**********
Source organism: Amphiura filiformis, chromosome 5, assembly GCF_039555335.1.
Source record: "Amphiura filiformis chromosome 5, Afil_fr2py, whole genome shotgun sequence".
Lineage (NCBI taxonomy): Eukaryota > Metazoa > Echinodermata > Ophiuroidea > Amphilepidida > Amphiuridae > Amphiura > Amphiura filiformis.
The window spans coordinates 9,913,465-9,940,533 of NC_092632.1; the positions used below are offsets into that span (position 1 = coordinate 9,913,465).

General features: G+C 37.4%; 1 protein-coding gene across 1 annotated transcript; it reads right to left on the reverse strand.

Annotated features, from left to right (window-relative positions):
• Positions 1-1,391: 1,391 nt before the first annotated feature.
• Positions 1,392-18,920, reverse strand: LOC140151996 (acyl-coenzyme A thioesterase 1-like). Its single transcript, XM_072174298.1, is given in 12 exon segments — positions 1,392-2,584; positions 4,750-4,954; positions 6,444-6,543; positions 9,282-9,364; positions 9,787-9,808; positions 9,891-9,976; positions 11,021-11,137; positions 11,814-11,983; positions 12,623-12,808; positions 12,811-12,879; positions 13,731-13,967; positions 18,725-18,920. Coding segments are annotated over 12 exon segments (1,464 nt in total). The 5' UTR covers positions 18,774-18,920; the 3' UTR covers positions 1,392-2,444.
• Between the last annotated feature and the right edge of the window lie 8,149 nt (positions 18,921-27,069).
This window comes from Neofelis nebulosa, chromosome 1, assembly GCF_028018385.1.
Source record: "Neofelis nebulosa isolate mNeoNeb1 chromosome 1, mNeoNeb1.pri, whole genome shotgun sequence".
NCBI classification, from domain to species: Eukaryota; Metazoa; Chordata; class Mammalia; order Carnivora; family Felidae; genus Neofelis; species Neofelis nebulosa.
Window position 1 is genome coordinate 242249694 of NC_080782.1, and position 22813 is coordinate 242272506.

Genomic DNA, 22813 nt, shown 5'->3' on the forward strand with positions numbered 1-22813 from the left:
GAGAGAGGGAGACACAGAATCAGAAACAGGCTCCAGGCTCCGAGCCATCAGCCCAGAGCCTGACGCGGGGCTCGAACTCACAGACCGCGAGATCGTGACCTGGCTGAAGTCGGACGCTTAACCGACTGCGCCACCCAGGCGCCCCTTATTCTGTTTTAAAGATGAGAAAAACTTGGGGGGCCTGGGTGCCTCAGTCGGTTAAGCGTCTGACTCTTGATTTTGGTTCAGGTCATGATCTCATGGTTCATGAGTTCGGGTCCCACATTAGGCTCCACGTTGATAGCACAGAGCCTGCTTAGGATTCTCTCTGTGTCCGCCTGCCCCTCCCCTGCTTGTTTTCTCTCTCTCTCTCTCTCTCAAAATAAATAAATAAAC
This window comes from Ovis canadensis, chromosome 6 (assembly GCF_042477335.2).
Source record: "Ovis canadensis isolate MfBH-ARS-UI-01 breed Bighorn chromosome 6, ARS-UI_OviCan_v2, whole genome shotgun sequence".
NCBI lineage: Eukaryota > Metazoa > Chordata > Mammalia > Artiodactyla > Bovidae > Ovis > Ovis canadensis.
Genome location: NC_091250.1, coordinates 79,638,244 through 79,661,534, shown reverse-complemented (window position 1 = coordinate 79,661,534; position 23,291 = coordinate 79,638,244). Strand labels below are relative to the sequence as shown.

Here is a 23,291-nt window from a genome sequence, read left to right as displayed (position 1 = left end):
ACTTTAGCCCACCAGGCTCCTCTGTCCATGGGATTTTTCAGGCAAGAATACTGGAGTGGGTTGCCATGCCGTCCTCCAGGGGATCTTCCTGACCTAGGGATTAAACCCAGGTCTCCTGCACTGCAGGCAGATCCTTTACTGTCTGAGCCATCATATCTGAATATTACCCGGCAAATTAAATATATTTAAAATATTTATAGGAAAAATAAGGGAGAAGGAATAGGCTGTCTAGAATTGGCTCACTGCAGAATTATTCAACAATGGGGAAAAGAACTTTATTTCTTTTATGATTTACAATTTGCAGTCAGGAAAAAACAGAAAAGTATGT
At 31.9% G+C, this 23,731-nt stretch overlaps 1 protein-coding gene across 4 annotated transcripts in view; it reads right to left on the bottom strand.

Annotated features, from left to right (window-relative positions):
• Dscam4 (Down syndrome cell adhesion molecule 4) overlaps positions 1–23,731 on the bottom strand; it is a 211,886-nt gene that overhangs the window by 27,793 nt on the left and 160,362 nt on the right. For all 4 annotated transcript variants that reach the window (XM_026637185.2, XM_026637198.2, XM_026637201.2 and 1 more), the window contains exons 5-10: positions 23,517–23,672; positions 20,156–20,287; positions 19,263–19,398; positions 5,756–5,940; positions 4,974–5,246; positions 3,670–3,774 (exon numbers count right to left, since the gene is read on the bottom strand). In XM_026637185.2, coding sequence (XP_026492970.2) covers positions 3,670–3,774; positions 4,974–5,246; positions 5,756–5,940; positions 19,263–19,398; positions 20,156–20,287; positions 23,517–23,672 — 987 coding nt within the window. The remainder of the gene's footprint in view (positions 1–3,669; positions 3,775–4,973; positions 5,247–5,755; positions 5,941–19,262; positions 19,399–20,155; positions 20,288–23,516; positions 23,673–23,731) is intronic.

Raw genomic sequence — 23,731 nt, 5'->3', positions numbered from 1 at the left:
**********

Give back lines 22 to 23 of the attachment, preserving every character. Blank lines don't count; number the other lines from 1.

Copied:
At 31.9% G+C, this 23,731-nt stretch overlaps 1 protein-coding gene across 4 annotated transcripts in view; it reads right to left on the bottom strand.

Annotated features, from left to right (window-relative positions):